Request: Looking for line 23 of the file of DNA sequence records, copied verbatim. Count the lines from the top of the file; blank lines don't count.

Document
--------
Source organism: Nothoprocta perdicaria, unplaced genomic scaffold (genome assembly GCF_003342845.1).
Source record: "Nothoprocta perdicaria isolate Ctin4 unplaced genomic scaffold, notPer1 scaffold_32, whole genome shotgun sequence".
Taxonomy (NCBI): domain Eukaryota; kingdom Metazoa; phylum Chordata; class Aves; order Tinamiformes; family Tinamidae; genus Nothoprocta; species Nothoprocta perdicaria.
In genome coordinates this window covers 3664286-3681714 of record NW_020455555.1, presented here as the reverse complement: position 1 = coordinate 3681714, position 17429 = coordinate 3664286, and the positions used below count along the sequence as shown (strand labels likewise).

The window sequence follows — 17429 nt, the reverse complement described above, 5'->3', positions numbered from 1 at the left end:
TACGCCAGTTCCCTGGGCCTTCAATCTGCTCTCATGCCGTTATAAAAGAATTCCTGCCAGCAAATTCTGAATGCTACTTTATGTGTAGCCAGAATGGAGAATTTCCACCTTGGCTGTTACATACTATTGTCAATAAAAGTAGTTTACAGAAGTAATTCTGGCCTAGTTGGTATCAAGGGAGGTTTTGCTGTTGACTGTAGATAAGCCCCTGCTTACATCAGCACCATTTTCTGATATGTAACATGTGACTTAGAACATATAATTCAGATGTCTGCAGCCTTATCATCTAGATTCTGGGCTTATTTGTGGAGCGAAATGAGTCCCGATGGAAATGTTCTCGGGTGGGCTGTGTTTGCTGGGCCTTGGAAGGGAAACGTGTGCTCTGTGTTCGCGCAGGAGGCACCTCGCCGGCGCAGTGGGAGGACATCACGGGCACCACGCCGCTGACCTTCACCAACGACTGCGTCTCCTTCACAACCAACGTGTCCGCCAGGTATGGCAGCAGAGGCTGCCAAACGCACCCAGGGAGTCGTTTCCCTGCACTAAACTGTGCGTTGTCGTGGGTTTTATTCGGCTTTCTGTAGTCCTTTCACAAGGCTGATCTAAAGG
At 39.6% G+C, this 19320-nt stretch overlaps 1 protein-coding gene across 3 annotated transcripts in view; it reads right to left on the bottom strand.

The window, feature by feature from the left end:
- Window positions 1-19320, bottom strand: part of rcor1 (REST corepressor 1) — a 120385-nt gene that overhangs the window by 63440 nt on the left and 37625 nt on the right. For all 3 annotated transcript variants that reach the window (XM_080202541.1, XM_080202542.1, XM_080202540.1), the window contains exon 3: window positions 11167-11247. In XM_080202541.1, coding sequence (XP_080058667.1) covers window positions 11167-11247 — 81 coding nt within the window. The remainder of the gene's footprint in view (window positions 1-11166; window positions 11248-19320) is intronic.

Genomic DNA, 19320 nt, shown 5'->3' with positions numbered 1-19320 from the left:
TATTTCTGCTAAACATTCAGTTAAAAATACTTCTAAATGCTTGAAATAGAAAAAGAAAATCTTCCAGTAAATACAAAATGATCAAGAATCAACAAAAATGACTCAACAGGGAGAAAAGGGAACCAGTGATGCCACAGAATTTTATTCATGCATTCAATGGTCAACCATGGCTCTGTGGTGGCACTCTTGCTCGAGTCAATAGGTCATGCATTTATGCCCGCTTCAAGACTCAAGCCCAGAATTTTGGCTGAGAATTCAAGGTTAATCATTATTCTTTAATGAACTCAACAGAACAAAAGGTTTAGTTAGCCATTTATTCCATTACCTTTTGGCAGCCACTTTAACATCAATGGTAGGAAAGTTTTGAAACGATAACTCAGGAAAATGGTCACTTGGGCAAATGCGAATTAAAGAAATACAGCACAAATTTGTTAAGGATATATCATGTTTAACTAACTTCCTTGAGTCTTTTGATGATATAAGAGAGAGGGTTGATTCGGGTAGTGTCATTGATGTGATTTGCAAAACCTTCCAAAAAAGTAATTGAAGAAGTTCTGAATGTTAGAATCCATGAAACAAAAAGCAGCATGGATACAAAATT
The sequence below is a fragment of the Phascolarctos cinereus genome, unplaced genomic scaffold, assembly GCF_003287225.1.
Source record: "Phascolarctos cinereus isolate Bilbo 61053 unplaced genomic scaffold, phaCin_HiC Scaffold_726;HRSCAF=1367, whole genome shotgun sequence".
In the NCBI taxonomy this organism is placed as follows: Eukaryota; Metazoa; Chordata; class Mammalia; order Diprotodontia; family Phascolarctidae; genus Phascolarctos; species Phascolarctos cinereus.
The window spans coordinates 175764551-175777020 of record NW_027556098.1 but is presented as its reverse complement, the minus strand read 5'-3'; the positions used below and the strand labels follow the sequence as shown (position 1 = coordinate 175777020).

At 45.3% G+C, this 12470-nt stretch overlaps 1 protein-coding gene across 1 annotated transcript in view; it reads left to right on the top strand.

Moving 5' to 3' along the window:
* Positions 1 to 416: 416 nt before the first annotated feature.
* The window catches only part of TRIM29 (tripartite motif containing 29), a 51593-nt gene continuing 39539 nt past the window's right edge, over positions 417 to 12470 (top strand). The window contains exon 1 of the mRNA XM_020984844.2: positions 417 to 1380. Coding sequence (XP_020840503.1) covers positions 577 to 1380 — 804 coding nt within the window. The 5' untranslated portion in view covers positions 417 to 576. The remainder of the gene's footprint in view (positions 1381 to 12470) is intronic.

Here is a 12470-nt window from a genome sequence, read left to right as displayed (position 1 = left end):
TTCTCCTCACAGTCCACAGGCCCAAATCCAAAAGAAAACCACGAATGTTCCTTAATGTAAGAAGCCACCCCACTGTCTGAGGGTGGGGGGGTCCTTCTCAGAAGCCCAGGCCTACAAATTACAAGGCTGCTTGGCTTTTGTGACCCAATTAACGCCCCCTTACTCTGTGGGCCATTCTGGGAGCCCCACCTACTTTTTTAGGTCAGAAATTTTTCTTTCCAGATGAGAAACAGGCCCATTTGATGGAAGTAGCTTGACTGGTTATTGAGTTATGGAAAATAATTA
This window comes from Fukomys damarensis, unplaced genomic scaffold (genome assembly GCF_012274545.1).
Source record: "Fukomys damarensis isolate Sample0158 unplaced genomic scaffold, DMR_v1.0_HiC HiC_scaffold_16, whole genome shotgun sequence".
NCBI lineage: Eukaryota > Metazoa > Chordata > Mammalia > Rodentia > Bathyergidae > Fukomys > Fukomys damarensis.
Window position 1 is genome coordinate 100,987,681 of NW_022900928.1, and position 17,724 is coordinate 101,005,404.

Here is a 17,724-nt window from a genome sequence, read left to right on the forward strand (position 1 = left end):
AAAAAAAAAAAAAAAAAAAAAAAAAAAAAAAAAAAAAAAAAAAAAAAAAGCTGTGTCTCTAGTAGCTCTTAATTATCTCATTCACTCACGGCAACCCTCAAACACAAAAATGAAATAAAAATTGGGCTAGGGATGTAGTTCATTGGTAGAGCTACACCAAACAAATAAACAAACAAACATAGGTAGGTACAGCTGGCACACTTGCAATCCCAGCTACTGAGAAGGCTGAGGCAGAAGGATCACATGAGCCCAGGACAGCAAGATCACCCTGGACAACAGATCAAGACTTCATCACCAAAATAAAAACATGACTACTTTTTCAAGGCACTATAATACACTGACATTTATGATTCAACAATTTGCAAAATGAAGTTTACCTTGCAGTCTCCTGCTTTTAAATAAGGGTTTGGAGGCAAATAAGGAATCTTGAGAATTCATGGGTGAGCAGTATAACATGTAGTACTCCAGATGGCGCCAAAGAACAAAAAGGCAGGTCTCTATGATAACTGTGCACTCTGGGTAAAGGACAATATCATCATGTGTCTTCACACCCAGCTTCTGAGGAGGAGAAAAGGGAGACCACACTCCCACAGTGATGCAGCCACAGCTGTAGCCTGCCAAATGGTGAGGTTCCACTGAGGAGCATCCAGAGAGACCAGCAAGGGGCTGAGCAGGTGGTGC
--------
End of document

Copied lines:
Source record: "Fukomys damarensis isolate Sample0158 unplaced genomic scaffold, DMR_v1.0_HiC HiC_scaffold_16, whole genome shotgun sequence".